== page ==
Home / Travel / Spain / Chasing Flamenco in Seville

It was summer twenty sixteen, and in a desperate bid to lay low and recover from my time volunteering in Greece I was on a somewhat aimless wandering around the warmer parts of Europe. Sleeping in hostels, picking up volunteer work in exchange for a bed and a meal, writing for money when I could find it. Seville was my ultimate end-goal, and I had been inching my way closer through the spring, traveling through Bulgaria, Romania, Portugal, and finally on to Spain.

I’d dreamed of Seville for a long time. Romantic visions of flamenco guitarists emanating from the rooftops amidst the intoxicatingly perfume of orange blossom in the spring. I had fallen hopelessly head over heels for Spain on a brief visit to Madrid before entering Portugal earlier in the summer and I’d been itching to get back.

I narrowly missed my springtime daydreams and arrived Into the Andalusia region in early July.

I meandered through orange trees and brightly painted buildings exploring the barrios one by one. Basking in the sweltering late afternoon heat, getting feverish fantasies about fresh sangrias and thin slivers of jam├│n curled over crusty bread. The summertime sunshine was slow roasting me in new and unusual ways yet the pull to explore was overcoming all common sense.

Chasing flamenco in seville

It gets so hot in Seville in the depths of summer that the central district is covered in shade sails, and the outdoor restaurants are a haven of gentle water misters. In many cases all it takes is too many steps away from the airconditioning and your pulse starts racing with the heat and dehydration.

It was just coming up ten at night, and the temperature had dropped to a pleasing thirty degrees celsius; the evening light had a romantic hint of dusk. Hoards of swallows were beginning to dip, dice and swoop around cathedral spires.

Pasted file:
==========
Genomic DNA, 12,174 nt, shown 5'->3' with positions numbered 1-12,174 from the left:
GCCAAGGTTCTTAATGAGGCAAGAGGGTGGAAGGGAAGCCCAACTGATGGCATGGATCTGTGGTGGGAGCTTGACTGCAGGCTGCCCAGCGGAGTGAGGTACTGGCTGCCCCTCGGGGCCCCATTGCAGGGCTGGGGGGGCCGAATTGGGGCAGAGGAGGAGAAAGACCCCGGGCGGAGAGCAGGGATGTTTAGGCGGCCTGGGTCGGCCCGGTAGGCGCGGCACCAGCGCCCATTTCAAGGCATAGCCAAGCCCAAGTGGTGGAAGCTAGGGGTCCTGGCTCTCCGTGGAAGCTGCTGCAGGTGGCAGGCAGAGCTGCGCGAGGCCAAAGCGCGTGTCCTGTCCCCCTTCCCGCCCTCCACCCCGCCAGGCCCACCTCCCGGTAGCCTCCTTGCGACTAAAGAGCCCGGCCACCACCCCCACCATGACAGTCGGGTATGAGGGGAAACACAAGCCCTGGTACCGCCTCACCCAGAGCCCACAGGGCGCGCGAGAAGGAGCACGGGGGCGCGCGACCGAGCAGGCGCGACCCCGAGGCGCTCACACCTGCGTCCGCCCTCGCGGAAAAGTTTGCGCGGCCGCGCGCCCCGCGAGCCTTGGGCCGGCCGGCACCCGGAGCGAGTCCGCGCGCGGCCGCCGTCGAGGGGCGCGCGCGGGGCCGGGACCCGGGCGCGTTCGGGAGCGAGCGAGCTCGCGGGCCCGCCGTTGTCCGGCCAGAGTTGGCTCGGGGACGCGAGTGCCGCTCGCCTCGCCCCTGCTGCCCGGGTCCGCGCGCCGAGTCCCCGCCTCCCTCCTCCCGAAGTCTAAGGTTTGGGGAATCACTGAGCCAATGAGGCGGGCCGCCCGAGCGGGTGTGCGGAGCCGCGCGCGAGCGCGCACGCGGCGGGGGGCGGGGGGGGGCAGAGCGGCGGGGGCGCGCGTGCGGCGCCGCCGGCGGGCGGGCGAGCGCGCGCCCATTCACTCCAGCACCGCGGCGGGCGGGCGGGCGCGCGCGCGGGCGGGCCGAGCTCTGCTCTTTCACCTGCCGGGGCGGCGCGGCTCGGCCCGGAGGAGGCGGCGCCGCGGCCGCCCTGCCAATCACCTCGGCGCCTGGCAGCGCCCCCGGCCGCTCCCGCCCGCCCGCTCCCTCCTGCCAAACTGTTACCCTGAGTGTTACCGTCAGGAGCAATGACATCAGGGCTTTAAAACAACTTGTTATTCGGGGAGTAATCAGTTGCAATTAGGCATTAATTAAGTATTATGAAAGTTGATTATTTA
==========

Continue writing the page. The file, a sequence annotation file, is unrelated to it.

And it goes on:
Mothers were out walking babies in prams, and shops were beginning to shut up for the evening. It was hard to imagine how late into the night it was becoming, and for the first time in my life I understood the Spanish way of eating dinner this late in the evening.

By 10pm the previously empty plazas were heaving with crowds, enjoying the cooling air, and the world was fragranced with peppery earl grey tea from the citrus tree leaves. Flamenco guitar students were sitting out in the summer air practicing along the promenades and on the roof tops as I made my way towards one of many Flamenco bars in the city.

Seville is full of Flamenco theatres, there is no shortage to choose from. I opted for La Carboner├şa, an old coal warehouse on Calle C├ęspedes. Touted by some as a hidden gem, by others a tourist trap – whatever it was the experience felt authentic and magical. The power and energy of flamenco well beyond anything I’d imagined.

As all my daydreams of this magnificent city came to realisation, I was captivated. The sounds and emotion, the complex guitar, skirt flipping, stomping and guttural calls had me hooked. Flamenco was everything I’d hoped it would be, and then some.

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